EXAMPLE (1): The 1820 Census of Stewart Co TN, enumerates the family of my ancestor Younger Herndon (1785 VA-1859 KY). Problem is that the teens in one category appears to number 4. This was an error published in the AIS Census Index Book accessed in the early 1980s, and unfortunately hand-copied into my notes. (REF: http://search.ancestry.com/cgi-bin/sse.dll?indiv=1&db=tncen&h=30476709&tid=&pid=&usePUB=true&_phsrc=aMc2762&_phstart=successSource&usePUBJs=true&rhSource=7734. Original data: Jackson, Ron V., Accelerated Indexing Systems, comp.. Tennessee Census, 1810-91. Compiled and digitized by Mr. Jackson and AIS from microfilmed schedules of the U.S. Federal Decennial Census, territorial/state censuses, and/or census substitutes.) Sadly, it was a mistake taken from an 1820 census and incorrectly applied as an 1810 tax list when no 1810 census or substitute exists. (See: “Bogus 1810 Tennessee records” (http://dgmweb.net/Ancillary/Warnings/1810-TN.html). Yet, for over two decades, it was believed that there were four teens in that age bracket in the family. This was important in determining whether this was a household containing two child-bearing couples or only one. After digitization & indexing & transcription of it online at Ancestry.com; I was revisiting the problem, viewing the original online when my computer froze. I went to another computer (this one with a larger screen) and pulled it up again, this time taking in everything the indexer recorded, saying the numeral was not a four but a one—I thought how can that possibly be right?! Then I pulled up the digital image and poured over the whole page, not just the part pertaining to my ancestor. I compared all the numerals. To me it looked like there were two types of numeral four: a pointy-top closed four & an open-top boxy four. Turns out (by checking the sums calculated by the enumerator on the original document)—in every instance the pointy-top closed fours were in fact a deeply flagged numeral one overwriting a dash, leaving the appearance of a four, but being in actuality a one. Only the open-topped boxy fours were true fours. That was a consistent fact in every calculation, and the only thing that brought agreement with the calculations of the original enumerator, enabling the transmission of his definitions identifying his own numerals. Thank Heaven the indexer caught the true identity of the numerals! It was far from apparent and took a good deal of study or training on their part (in contrast to the hastily transcribed names which often are erroneous). This indexer was a God-send to me and this document proved there were no other teens old enough to be parents of any of the household, ensuring it consisted of one parent couple, Younger & presumably his wife, the only female above the age of !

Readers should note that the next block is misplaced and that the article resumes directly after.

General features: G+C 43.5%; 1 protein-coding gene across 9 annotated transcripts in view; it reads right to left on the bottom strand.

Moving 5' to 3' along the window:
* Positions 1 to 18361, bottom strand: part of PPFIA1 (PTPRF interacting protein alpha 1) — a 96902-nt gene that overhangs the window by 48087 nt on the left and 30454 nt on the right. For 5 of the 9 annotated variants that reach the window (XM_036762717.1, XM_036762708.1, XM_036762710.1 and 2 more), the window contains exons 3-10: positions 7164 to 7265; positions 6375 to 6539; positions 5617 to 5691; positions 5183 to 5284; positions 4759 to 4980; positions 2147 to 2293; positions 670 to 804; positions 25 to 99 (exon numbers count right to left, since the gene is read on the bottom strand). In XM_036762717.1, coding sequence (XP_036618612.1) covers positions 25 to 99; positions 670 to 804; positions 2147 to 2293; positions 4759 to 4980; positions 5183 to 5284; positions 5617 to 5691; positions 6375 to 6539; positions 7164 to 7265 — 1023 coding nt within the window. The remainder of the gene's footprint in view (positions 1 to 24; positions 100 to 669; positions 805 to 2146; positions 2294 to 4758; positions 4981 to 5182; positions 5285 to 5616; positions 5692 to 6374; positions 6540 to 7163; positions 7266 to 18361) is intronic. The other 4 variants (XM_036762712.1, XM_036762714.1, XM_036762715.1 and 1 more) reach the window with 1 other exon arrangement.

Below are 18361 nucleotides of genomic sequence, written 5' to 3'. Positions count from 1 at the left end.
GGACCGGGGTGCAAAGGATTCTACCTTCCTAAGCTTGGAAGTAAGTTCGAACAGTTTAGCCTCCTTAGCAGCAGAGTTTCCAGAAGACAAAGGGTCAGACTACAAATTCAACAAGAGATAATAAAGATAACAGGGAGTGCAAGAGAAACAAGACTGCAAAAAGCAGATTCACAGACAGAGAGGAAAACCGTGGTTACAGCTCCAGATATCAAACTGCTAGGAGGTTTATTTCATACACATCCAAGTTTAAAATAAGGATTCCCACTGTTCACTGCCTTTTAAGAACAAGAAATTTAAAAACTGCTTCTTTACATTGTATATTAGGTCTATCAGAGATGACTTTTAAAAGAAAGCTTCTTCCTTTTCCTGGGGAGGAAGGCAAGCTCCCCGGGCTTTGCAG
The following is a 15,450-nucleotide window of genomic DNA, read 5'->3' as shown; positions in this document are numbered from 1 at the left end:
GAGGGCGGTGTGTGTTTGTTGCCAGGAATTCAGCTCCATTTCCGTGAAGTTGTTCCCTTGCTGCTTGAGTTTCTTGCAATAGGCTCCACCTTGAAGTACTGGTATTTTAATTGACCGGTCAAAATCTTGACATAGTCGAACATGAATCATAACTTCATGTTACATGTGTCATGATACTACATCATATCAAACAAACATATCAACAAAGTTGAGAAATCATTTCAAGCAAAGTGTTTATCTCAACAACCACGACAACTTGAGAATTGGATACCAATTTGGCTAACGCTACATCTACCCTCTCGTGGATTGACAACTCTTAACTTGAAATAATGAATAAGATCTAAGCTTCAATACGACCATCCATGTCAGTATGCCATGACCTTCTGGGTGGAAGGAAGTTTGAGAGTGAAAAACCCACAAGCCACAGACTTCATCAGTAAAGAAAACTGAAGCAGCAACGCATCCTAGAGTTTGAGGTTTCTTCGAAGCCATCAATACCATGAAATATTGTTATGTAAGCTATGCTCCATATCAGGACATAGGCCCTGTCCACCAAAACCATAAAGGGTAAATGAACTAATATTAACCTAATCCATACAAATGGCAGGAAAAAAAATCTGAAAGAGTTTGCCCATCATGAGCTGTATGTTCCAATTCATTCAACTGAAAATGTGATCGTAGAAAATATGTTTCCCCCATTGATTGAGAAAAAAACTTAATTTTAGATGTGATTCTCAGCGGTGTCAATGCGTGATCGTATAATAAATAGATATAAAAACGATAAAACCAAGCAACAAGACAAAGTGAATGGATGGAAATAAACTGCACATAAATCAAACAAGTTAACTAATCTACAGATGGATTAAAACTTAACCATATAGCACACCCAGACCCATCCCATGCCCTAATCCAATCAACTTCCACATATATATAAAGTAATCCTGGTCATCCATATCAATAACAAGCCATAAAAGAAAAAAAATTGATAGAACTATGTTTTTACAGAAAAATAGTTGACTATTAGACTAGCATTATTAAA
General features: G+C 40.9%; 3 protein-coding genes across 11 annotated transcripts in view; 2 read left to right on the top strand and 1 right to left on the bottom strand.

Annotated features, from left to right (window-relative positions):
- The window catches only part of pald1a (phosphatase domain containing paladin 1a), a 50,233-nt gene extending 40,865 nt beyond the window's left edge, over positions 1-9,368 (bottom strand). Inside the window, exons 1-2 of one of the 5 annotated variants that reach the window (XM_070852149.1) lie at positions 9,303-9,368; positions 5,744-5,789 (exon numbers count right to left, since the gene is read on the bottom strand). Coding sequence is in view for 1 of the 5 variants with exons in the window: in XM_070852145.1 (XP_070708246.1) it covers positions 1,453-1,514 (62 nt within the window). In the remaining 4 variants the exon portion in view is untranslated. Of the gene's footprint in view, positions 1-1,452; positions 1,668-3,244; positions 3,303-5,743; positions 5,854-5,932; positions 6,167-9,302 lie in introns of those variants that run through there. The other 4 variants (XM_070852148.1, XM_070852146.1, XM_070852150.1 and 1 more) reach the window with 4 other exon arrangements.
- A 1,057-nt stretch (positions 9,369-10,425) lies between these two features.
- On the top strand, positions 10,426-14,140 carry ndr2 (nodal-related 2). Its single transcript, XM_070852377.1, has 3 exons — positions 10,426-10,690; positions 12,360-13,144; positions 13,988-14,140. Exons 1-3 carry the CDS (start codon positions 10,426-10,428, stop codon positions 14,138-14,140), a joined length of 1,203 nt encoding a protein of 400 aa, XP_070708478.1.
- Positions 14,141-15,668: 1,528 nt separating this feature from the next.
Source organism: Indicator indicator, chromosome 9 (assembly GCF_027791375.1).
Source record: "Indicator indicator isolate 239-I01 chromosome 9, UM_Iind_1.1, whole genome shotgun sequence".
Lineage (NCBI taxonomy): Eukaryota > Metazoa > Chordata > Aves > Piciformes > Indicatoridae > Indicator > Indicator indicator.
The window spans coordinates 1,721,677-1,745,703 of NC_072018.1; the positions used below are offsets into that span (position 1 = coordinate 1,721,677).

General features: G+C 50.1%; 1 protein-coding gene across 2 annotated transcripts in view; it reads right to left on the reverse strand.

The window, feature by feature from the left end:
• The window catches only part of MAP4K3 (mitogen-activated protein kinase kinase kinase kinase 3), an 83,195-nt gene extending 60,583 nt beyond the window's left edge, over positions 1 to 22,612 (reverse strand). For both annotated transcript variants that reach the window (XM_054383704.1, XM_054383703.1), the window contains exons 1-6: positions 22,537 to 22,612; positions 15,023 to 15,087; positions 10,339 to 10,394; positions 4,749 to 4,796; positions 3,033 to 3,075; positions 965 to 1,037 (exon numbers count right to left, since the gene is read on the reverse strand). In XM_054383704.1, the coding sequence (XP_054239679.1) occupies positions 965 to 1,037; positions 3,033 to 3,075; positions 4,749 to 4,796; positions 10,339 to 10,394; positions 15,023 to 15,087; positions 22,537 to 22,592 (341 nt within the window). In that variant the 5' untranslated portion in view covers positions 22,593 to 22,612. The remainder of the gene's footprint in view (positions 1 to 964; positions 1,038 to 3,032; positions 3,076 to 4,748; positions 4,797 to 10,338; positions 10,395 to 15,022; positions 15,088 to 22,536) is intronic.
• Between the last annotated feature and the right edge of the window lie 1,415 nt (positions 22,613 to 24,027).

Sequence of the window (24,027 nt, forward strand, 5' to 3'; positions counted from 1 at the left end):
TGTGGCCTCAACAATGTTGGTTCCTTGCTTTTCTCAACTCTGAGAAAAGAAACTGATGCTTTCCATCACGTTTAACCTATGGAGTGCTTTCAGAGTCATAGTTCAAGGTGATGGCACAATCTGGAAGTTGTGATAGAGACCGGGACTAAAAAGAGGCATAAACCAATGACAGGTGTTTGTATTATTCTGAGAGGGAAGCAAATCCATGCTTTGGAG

The second pertaining to research on Benjamin Herndon (ca. 1760 VA-1814 SC):

BACKGROUND (2): This man, ancestor Benjamin Herndon, (http://person.ancestry.com/tree/53440451/person/13510502479/facts), is reported by his own grandson in 1891 (SAR application # 4434) as having served in the patriot cause in the American Revolutionary War; present in payrolls of Capt Samuel Hawes, Col Alexander Spotswood (later Capt James Upshaw, Col Christian Febigar)’s Company of the 2d Virginia Regiment (see authorities: Saffell’s 1894 3rd edition page 275; Gwathmey’s 1938, pages 350 & 372); from May-Dec 1777 Caroline Co VA, till joining the Horse Service on 30 Dec 1777 in Valley Forge along with five others from his unit on the same day; horse service identified in 1818 by surviving fellow-Private Obadiah Carter (viewable at http://revwarapps.org/w8585.pdf), as Colonel George Baylor’s Regt of horse called Light dragoons, the 3rd regiment of Cavalry, and confirmed by “A List of Men Listed in Col Baylor’s Regiment of Light Dragoons, transcribed & published in the Virginia Genealogical Society Quarterly in 1993, Vol. 31, No. 2, as being dated January 17, 1779. The author’s cited source was VSLA Personal Papers Coll Acc #22547.) Problem is that there were four Benjamin Herndon’s submitted as patriots to DAR; three of whom had some contact with Caroline Co VA (two were pre-Rev War; mine was post-Rev War).